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Cool-toned vocalist Diane Hubka first caught the attention of jazz journalists with her 1999 debut CD Haven't We Met?(Challenge-A) and she has continued to prove herself as an inventive, gifted interpreter of a wide range of material on her subsequent releases. Since leaving New York City for Southern California in 2004, she has played and recorded with a variety of top West Coast musicians.
Hubka faced two challenges for I Like It Here/Live in Tokyo. After being invited to tour Japan by the Sinatra Society of Japan, which asked her to perform songs associated with the legendary singer (which make up most, though not all, of this set), it was arranged to record her in concert, with Japanese musicians (pianist Kiyoshi Morita, bassist Masahiko Taniguchi and drummer Nobuhiko Yamashita) who were new to her and spoke very little English. But the language of jazz is universal and everything fell into place during this concert at JZ Brat in Shibuya.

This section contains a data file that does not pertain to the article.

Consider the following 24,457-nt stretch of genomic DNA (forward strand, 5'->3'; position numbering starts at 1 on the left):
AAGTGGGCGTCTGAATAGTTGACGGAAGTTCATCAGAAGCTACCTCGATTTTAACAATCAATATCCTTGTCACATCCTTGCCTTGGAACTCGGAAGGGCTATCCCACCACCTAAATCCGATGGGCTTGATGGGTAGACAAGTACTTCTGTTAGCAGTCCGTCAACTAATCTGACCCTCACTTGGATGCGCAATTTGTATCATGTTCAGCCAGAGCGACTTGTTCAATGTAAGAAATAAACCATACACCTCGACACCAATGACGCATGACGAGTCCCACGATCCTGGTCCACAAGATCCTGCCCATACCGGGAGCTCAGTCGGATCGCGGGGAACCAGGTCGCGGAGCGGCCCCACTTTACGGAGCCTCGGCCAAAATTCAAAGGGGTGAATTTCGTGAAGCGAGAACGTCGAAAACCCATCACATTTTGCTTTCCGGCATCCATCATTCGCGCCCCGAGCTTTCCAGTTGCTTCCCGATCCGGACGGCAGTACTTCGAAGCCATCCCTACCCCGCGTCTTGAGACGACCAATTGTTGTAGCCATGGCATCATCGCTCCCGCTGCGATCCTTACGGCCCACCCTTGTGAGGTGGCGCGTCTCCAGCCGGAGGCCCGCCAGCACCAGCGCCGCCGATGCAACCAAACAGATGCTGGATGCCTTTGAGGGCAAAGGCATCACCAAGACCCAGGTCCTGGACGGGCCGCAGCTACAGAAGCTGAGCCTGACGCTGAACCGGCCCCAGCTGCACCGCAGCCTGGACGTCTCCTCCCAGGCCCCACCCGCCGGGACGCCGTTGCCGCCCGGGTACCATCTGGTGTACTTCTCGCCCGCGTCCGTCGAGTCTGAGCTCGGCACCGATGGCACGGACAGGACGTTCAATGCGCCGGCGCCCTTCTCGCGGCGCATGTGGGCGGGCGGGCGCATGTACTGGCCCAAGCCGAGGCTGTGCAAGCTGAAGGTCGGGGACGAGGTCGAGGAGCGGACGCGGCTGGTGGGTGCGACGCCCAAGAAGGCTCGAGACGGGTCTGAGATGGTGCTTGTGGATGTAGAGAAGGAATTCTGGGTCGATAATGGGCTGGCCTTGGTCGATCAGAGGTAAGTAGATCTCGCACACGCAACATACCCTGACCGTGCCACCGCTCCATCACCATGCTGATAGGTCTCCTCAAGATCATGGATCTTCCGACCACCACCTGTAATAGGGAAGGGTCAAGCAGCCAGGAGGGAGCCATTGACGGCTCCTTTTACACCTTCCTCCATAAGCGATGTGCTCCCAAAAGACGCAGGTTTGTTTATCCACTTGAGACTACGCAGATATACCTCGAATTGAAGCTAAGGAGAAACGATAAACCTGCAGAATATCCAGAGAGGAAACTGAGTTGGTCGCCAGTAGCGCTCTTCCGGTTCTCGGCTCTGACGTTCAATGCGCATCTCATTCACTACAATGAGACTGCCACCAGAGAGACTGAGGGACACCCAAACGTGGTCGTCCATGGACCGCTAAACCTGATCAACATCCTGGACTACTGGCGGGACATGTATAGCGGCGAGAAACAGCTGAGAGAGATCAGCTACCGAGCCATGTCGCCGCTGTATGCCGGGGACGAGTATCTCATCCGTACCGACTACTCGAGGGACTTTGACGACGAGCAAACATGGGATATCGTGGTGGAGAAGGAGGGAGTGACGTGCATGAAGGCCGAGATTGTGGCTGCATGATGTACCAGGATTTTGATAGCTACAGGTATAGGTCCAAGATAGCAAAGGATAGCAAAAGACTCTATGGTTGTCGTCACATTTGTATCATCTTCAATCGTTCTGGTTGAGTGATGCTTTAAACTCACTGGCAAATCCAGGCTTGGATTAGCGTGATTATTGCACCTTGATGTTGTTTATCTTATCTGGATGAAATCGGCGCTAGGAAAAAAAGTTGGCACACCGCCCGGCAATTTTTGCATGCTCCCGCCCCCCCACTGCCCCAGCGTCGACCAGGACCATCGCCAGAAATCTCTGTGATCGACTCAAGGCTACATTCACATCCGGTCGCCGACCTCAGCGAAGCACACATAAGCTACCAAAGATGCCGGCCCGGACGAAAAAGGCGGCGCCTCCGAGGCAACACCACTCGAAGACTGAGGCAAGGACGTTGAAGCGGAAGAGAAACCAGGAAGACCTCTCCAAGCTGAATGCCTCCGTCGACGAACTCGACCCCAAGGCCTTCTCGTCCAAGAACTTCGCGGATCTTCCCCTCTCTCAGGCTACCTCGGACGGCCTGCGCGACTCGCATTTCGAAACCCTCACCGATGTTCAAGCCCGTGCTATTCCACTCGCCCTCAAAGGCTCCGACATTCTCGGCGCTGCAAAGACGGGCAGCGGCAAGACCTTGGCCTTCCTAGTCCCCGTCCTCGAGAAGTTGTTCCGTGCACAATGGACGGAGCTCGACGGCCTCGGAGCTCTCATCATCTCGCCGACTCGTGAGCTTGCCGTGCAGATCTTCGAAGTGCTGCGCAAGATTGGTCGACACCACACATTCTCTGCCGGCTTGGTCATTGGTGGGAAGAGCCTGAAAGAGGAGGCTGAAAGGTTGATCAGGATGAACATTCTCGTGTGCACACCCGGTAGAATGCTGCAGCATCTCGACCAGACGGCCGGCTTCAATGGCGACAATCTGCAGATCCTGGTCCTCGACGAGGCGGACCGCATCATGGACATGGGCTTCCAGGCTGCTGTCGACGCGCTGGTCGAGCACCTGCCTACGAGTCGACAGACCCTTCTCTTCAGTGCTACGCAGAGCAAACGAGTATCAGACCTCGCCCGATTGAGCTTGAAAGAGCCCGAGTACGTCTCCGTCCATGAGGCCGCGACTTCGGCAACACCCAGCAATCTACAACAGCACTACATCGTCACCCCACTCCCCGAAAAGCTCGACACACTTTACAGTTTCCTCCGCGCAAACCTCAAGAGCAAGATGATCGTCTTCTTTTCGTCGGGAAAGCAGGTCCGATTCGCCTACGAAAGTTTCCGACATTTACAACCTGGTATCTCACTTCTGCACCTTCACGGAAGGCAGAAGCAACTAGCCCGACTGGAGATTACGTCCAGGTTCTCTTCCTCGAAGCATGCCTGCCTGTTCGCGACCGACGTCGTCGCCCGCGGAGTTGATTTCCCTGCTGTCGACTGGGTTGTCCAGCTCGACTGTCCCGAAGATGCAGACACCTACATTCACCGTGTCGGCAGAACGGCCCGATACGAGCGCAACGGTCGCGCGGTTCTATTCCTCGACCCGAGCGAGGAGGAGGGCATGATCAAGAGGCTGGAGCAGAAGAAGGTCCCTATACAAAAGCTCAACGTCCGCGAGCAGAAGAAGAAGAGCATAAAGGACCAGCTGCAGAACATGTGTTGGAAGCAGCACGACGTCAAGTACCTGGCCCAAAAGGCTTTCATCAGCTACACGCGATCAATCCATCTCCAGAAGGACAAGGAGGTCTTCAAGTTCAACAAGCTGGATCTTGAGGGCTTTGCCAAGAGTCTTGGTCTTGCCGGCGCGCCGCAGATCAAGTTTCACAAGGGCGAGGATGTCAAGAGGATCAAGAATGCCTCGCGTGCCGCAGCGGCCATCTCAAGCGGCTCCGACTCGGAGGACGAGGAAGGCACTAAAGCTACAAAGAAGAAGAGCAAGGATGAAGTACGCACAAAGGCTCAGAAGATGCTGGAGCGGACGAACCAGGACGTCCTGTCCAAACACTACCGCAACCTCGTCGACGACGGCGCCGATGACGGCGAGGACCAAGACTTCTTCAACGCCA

Hubka handles the standards associated with Sinatra very well, as she has likely had most of them in her repertoire for some time. Her subtle take on the bittersweet "Angel Eyes" and slowly savored rendition of "You Go to My Head" (with a beautifully understated solo by Morita) are among the highlights of that portion of the set. Hubka adds her guitar on several sections, including a breezy "Agua de Beber" and the easygoing "Dindi" (both masterpieces by Antonio Carlos Jobim), while scatting up a storm in Ron Anthony's joyful "Faces" and excusing the rhythm section to accompany herself in Anthony's melancholy "It's Always 4 AM."
Track Listing: I Like It Here; Agua de Beber; Angel Eyes; Faces; Get Out of Town; It's Always 4 AM; Some of
My Best Friends Are The Blues; You Go To My Head; Dindi; Moonlight In Vermont; All My
Tomorrows; One Note Samba.
I love jazz because anything is possible; it has few rules and the best jazz breaks those ones. I prefer free improv because it doesn't really have any rules at all.
I was first exposed to jazz in my teens (in the late sixties).
The first jazz record I bought was Filles de Kilimanjaro by Miles Davis, shortly followed by Extrapolation by John McLaughlin.
My advice to new listeners is to listen as widely as possible and not to make snap judgments--stick with it.